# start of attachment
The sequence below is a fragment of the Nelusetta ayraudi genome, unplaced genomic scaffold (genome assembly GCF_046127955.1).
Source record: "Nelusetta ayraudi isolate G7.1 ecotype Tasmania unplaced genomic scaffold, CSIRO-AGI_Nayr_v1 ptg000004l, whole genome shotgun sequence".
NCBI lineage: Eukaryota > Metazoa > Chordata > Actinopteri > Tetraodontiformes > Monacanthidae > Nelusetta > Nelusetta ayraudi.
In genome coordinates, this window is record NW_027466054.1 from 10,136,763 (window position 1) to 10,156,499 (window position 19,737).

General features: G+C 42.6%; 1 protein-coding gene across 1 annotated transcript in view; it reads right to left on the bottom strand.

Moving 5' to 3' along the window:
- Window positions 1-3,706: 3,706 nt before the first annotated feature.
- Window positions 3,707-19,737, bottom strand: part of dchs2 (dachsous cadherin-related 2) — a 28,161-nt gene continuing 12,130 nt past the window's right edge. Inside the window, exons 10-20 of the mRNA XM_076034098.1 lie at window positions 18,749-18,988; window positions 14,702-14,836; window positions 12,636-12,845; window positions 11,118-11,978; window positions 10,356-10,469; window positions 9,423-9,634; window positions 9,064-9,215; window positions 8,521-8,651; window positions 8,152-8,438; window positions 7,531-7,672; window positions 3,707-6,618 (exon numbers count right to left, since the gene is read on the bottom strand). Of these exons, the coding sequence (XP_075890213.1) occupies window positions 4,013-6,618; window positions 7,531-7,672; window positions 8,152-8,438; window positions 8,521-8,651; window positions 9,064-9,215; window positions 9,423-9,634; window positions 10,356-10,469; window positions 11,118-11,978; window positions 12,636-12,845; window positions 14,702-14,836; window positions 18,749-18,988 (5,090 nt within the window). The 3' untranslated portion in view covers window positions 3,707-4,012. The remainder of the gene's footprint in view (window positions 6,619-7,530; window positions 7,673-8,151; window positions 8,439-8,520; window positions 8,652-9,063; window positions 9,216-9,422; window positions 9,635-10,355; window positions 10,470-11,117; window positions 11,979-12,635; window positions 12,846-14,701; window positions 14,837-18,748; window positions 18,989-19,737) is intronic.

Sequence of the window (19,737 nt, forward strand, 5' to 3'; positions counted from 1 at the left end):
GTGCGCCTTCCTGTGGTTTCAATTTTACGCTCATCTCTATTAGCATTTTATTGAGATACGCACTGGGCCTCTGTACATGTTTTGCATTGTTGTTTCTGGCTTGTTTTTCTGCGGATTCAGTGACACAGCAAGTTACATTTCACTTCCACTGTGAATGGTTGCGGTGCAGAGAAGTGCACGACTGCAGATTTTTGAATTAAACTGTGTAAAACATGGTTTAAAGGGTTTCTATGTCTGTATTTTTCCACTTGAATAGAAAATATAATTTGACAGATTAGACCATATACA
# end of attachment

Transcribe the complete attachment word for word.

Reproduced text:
The sequence below is a fragment of the Nelusetta ayraudi genome, unplaced genomic scaffold (genome assembly GCF_046127955.1).
Source record: "Nelusetta ayraudi isolate G7.1 ecotype Tasmania unplaced genomic scaffold, CSIRO-AGI_Nayr_v1 ptg000004l, whole genome shotgun sequence".
NCBI lineage: Eukaryota > Metazoa > Chordata > Actinopteri > Tetraodontiformes > Monacanthidae > Nelusetta > Nelusetta ayraudi.
In genome coordinates, this window is record NW_027466054.1 from 10,136,763 (window position 1) to 10,156,499 (window position 19,737).

General features: G+C 42.6%; 1 protein-coding gene across 1 annotated transcript in view; it reads right to left on the bottom strand.

Moving 5' to 3' along the window:
- Window positions 1-3,706: 3,706 nt before the first annotated feature.
- Window positions 3,707-19,737, bottom strand: part of dchs2 (dachsous cadherin-related 2) — a 28,161-nt gene continuing 12,130 nt past the window's right edge. Inside the window, exons 10-20 of the mRNA XM_076034098.1 lie at window positions 18,749-18,988; window positions 14,702-14,836; window positions 12,636-12,845; window positions 11,118-11,978; window positions 10,356-10,469; window positions 9,423-9,634; window positions 9,064-9,215; window positions 8,521-8,651; window positions 8,152-8,438; window positions 7,531-7,672; window positions 3,707-6,618 (exon numbers count right to left, since the gene is read on the bottom strand). Of these exons, the coding sequence (XP_075890213.1) occupies window positions 4,013-6,618; window positions 7,531-7,672; window positions 8,152-8,438; window positions 8,521-8,651; window positions 9,064-9,215; window positions 9,423-9,634; window positions 10,356-10,469; window positions 11,118-11,978; window positions 12,636-12,845; window positions 14,702-14,836; window positions 18,749-18,988 (5,090 nt within the window). The 3' untranslated portion in view covers window positions 3,707-4,012. The remainder of the gene's footprint in view (window positions 6,619-7,530; window positions 7,673-8,151; window positions 8,439-8,520; window positions 8,652-9,063; window positions 9,216-9,422; window positions 9,635-10,355; window positions 10,470-11,117; window positions 11,979-12,635; window positions 12,846-14,701; window positions 14,837-18,748; window positions 18,989-19,737) is intronic.

Sequence of the window (19,737 nt, forward strand, 5' to 3'; positions counted from 1 at the left end):
GTGCGCCTTCCTGTGGTTTCAATTTTACGCTCATCTCTATTAGCATTTTATTGAGATACGCACTGGGCCTCTGTACATGTTTTGCATTGTTGTTTCTGGCTTGTTTTTCTGCGGATTCAGTGACACAGCAAGTTACATTTCACTTCCACTGTGAATGGTTGCGGTGCAGAGAAGTGCACGACTGCAGATTTTTGAATTAAACTGTGTAAAACATGGTTTAAAGGGTTTCTATGTCTGTATTTTTCCACTTGAATAGAAAATATAATTTGACAGATTAGACCATATACA